Don’t Let Your Baby Blow Your Grocery Budget


Diapers have the reputation for taking up a substantial part of the budget in your child’s first few years of life, but store-bought baby food isn’t too far behind.

Baby Center reports food as one of the top costs, once baby is old enough to start on solid foods at four to six months of age. By their estimates, buying jars at the supermarket adds an extra $50 to $100 to your monthly grocery bill, depending on baby’s age and appetite, and whether you’re buying organic. And those figures may be on the cheap side: fresh fruits and vegetables have gotten progressively pricier as food costs rise, and that has a direct impact on what you pay for baby food. British price comparison web site My Supermarket found that baby food prices had jumped 31 percent over the past three years.

Making your own baby food provides an easy savings solution, with the added advantages of knowing exactly what’s going into it while avoiding preservatives and sugar. estimates making your own banana puree from a pound of bananas costs $0.49. Buying a five-ounce jar of banana baby food runs $0.70 to $1.40. When you factor in that your cheap bananas make a heck of a lot more puree than that jar, savings can easily reach $0.27 per ounce. (That’s like getting the priciest jar of baby food for 5 cents.)

Here’s how to make it work for you:

Ditch your food phobias

The best way to make your kid a lifelong foodie? Start early. “Even if you don’t like the food, puree it for junior,” says reader Karen Eutsler, who made baby food for her kids, now ages 4 and 2. “I have the least picky eaters of any kids I know.” Some foods, like black beans, mushrooms, spinach, kiwi and avocado, aren’t typically found in store-bought versions, but they’re great nutritious additions to your homemade repertoire. “I will admit that pureed black beans looks like mushy ash and earned me more than a few stares in public, but that’s a small price to pay for the benefit,” she jokes.

Skip special equipment

There’s no need to spend $150 for a baby-food maker. “Your everyday kitchen utensils work beautifully and even better because they can make large batches,” Jennifer Nichols Parnell of “Use a veggie steamer and blender, immersion blender or food processor.” That said, there are some gadgets useful for making baby food that can also be great additions to your cooking repertoire. Reader Ellen Murphy Cheung likes the Magic Bullet blender system ($50, Bed Bath & Beyond). “It’s so much easier to clean than a food processor and does the trick,” she says. (Not to go too informercial-esque on you, but Frugal Foodie swears by hers as a fast, easy-cleanup way to make smoothies and small batches of hot sauce and pesto.)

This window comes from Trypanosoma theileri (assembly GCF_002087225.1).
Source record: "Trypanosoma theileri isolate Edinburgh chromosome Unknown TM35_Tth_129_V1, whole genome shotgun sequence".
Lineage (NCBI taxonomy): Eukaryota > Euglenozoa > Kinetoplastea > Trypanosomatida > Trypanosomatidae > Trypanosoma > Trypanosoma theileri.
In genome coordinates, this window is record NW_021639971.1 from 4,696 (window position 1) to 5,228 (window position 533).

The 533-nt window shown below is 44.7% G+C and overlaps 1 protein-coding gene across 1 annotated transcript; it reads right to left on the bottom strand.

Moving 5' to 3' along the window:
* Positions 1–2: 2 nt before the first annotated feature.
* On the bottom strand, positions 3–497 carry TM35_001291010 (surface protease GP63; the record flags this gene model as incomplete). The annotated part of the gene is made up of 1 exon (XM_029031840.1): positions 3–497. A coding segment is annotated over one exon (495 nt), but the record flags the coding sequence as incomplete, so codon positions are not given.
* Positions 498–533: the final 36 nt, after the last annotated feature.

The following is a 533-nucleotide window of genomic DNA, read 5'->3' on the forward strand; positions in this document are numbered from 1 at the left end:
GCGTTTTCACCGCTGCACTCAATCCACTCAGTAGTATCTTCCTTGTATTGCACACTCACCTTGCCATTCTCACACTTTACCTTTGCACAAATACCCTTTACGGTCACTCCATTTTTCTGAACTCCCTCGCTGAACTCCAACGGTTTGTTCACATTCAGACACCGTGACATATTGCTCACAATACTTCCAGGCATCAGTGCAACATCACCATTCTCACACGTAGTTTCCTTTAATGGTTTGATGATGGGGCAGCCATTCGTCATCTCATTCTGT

Stock up

Don’t waste time making meals daily,” says Parnell. “Make large batches and store them.” One freezable baby food tray can store a week’s worth of meals. (Her pick: Mumi and Bubi feeding trays) Or use your own ice cube trays and pop frozen foods out into bags marked “fruit” and “vegetable” as Eutsler does. “It’s so easy to tell Daddy ‘feed Nicole two orange from the veggie bag and one purple from the fruit bag,’” she says. “Even he can’t mess that up.”

Take shortcuts

When your favorite fruits and veggies are out of season, frozen varieties provide the same nutrition for a fraction of the price. Just steam and puree.

Reuse, recycle containers

If time constraints mean you can’t make everything baby eats, put store-bought baby food jars to good use. “Save those glass baby food jars, clean and sterilize them, and re-use them for your home made baby food endeavors,” says actress and model Camille Anderson, who has been cooking for her now 1-year-old daughter Brooklyn. Keep in mind, however, that not all glass jars can be safely frozen, and those that can require you to leave ample space for the contents to expand a bit as they freeze.

Skip purees

Baby food doesn’t necessarily require even that much work. “Making food can be as easy and rinsing blueberries, mashing up an avocado or banana,” says Parnell. Babies can enjoy brown rice, too, and mashing can also work for meat dishes. While the rest of the family enjoyed pasta with homemade meatballs and sauce on a recent night, Cheung served seven-month-old Madeline a mashed up meatball with some ricotta cheese and tomato sauce mixed in. “I put carrots as a base for my tomato sauce so I get a vegetable in as well,” Cheung says.

Frugal Foodie is a journalist based in New York City who spends her days writing about personal finance and obsessing about what she’ll have for dinner. Chat with her on Twitter through @MintFoodie

Photo credit: Lovelihood

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